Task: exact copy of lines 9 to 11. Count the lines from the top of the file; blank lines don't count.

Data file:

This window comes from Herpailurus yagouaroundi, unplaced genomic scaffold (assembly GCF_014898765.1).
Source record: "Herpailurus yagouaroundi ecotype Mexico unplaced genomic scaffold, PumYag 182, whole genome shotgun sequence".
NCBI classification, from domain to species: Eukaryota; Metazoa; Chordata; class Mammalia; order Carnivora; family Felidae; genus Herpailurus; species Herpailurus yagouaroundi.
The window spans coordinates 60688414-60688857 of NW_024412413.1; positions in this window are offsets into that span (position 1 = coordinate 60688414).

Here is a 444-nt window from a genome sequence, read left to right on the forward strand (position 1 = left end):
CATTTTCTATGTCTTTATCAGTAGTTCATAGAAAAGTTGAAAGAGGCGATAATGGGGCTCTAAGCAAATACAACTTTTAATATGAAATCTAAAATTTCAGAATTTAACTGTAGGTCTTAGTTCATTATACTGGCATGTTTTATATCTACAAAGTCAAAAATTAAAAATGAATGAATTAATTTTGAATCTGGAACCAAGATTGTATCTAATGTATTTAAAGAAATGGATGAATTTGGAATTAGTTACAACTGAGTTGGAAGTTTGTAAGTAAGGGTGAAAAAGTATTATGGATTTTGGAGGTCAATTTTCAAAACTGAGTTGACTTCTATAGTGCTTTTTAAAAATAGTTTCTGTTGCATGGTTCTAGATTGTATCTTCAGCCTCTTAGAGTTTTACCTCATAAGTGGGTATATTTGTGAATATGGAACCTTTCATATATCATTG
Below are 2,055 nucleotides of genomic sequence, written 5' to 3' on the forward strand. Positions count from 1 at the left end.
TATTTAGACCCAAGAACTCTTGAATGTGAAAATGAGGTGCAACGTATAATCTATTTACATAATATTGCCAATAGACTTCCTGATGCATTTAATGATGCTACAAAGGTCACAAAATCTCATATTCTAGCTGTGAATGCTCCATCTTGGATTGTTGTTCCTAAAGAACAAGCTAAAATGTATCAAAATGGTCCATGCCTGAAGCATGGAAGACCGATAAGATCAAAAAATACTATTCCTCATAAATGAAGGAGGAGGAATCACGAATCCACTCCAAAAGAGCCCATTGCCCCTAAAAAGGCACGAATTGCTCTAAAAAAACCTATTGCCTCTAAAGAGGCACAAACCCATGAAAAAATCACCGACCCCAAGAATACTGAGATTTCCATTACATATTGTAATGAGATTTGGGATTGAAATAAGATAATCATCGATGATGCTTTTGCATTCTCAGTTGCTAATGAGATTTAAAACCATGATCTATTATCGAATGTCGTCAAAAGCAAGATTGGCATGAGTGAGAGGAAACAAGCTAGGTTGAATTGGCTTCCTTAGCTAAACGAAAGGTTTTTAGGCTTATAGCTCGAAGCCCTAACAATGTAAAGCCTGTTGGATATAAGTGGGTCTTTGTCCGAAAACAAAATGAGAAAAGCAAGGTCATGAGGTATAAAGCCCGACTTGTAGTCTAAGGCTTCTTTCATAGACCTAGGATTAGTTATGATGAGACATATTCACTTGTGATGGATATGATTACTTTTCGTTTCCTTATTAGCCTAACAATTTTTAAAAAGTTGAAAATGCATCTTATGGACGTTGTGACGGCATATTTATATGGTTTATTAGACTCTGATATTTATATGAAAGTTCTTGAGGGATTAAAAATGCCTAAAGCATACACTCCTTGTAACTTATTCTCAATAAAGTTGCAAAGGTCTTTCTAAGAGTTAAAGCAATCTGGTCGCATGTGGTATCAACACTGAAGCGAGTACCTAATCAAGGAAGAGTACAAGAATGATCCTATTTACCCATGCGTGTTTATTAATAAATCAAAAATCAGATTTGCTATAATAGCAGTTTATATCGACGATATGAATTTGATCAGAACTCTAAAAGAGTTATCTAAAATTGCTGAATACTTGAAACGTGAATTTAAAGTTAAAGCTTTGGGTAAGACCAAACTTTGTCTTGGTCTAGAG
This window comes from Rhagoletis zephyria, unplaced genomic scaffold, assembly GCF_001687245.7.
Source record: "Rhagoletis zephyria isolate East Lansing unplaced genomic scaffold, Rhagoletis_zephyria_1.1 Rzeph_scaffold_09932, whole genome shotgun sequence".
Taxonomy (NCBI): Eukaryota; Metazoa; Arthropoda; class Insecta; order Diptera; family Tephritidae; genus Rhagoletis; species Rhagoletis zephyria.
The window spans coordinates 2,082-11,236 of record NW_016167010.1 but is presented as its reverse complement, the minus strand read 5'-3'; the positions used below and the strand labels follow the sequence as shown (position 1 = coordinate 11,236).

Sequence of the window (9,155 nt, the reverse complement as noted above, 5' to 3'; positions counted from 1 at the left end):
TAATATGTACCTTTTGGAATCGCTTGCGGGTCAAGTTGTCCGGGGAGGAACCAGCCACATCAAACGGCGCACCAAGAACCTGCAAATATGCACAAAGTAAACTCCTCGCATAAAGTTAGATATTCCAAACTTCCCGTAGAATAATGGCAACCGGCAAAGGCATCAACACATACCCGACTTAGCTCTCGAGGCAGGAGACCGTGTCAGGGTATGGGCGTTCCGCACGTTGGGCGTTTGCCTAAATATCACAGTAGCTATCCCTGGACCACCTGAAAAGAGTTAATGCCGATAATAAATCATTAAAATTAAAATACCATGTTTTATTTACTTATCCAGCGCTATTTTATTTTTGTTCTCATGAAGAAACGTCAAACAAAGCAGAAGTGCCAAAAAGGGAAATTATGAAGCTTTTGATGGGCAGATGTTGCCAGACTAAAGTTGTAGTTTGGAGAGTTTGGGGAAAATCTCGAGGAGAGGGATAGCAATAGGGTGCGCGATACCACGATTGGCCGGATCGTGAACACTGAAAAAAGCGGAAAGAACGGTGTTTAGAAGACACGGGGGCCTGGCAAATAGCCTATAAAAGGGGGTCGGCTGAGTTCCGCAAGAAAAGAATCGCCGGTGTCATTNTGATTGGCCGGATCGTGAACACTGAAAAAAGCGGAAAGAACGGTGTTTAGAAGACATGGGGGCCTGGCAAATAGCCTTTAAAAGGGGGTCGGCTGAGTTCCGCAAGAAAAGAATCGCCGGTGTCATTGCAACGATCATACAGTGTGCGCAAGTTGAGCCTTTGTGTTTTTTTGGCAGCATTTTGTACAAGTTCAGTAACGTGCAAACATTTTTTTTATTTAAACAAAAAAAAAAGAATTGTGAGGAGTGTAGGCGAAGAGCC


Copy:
This window comes from Rhagoletis zephyria, unplaced genomic scaffold, assembly GCF_001687245.7.
Source record: "Rhagoletis zephyria isolate East Lansing unplaced genomic scaffold, Rhagoletis_zephyria_1.1 Rzeph_scaffold_09932, whole genome shotgun sequence".
Taxonomy (NCBI): Eukaryota; Metazoa; Arthropoda; class Insecta; order Diptera; family Tephritidae; genus Rhagoletis; species Rhagoletis zephyria.